Fertility decline and timing of births in Malta

Maja Miljanic Brinkworth, Ministry for Social Policy

In comparison to the other Southern European countries, Maltese TFR has reached below replacement levels at a much later stage. While in the mid- 90's Maltese TFR still stood at the replacement level, soon after it took a cliff dive, presently standing at low level of 1.4 children. The major contributing factors to posponement of marriage, subsequent postponement of first child and ultimately to a lower realised number of children per couple can be found in excessive housing costs borne by the first time buyers, prolonged tertiary education of female students, and relatively high unemployment rate of young workers. This research paper attempts: 1. to determine the trends in the timing of the first child as a consequence of the impacts made by the above mentioned factors, 2. to quantify the impacting of the timing of the first child on the timing and realisation of children of subsequent orders, using logistic regression, and 3. to analyse spacing of births. The research will make use of 1999-2006 National Obstetric Information System (NOIS) database on births, which is the only available database on births that, apart from age and nationality of mother, also includes details on educational characteristics, marital status and availability of support at home after birth. These characteristics will be included in the analysis in the context of the above aims. The envisaged difficulty in this research is a very short time series, as NOIS data collection commenced only in 1999. Also, the national standards regulating child-care centres have been issued only in 2006, therefore it would not be possible to analyse what kind of impact the availability of standard-regulated child-care centres, might have had on the spacing of children in case of the Maltese mothers.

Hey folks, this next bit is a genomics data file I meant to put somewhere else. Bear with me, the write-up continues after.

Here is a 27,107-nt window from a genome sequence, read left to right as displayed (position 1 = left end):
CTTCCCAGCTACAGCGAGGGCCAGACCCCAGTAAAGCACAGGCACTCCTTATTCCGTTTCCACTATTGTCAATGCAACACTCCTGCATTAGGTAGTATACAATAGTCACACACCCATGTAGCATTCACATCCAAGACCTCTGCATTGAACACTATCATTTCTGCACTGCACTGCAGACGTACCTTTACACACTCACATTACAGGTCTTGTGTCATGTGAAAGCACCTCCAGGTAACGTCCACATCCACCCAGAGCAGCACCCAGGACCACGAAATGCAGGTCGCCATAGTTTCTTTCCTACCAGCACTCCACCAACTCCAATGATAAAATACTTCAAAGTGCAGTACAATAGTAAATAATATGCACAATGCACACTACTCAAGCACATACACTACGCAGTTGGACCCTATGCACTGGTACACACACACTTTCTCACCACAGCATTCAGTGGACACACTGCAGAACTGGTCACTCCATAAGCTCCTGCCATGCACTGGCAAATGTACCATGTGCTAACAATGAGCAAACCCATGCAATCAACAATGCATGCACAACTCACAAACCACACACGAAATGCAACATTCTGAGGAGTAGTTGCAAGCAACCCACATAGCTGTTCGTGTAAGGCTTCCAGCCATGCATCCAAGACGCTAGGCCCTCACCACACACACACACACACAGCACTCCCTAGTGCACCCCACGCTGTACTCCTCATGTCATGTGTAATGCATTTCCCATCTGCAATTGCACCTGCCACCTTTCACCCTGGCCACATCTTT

See paper

Presented in Session 81: Low Fertility in Southern Europe

ยด